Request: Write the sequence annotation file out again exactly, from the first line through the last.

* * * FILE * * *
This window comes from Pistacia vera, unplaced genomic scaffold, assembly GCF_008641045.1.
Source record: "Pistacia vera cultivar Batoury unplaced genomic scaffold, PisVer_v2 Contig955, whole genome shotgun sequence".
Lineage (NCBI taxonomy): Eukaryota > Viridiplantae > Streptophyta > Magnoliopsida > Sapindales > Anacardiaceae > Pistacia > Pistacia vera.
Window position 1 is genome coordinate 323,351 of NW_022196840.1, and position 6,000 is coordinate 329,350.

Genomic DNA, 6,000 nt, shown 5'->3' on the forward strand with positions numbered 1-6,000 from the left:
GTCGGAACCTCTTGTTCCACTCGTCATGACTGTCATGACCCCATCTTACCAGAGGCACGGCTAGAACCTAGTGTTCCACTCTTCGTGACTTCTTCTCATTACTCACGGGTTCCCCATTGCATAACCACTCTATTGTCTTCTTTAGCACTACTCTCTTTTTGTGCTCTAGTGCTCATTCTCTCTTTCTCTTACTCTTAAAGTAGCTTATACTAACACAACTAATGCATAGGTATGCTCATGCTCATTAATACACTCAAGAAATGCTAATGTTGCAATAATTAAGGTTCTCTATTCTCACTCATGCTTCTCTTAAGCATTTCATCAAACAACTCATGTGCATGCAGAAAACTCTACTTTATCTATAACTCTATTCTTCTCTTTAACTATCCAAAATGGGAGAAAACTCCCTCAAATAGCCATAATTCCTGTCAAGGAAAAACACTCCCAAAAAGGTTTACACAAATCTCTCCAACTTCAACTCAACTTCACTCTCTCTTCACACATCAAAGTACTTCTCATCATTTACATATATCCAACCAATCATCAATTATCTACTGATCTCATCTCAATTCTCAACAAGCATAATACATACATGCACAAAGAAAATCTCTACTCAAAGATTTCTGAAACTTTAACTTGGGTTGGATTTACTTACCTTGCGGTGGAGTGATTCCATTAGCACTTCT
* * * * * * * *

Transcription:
This window comes from Pistacia vera, unplaced genomic scaffold, assembly GCF_008641045.1.
Source record: "Pistacia vera cultivar Batoury unplaced genomic scaffold, PisVer_v2 Contig955, whole genome shotgun sequence".
Lineage (NCBI taxonomy): Eukaryota > Viridiplantae > Streptophyta > Magnoliopsida > Sapindales > Anacardiaceae > Pistacia > Pistacia vera.
Window position 1 is genome coordinate 323,351 of NW_022196840.1, and position 6,000 is coordinate 329,350.

Genomic DNA, 6,000 nt, shown 5'->3' on the forward strand with positions numbered 1-6,000 from the left:
GTCGGAACCTCTTGTTCCACTCGTCATGACTGTCATGACCCCATCTTACCAGAGGCACGGCTAGAACCTAGTGTTCCACTCTTCGTGACTTCTTCTCATTACTCACGGGTTCCCCATTGCATAACCACTCTATTGTCTTCTTTAGCACTACTCTCTTTTTGTGCTCTAGTGCTCATTCTCTCTTTCTCTTACTCTTAAAGTAGCTTATACTAACACAACTAATGCATAGGTATGCTCATGCTCATTAATACACTCAAGAAATGCTAATGTTGCAATAATTAAGGTTCTCTATTCTCACTCATGCTTCTCTTAAGCATTTCATCAAACAACTCATGTGCATGCAGAAAACTCTACTTTATCTATAACTCTATTCTTCTCTTTAACTATCCAAAATGGGAGAAAACTCCCTCAAATAGCCATAATTCCTGTCAAGGAAAAACACTCCCAAAAAGGTTTACACAAATCTCTCCAACTTCAACTCAACTTCACTCTCTCTTCACACATCAAAGTACTTCTCATCATTTACATATATCCAACCAATCATCAATTATCTACTGATCTCATCTCAATTCTCAACAAGCATAATACATACATGCACAAAGAAAATCTCTACTCAAAGATTTCTGAAACTTTAACTTGGGTTGGATTTACTTACCTTGCGGTGGAGTGATTCCATTAGCACTTCT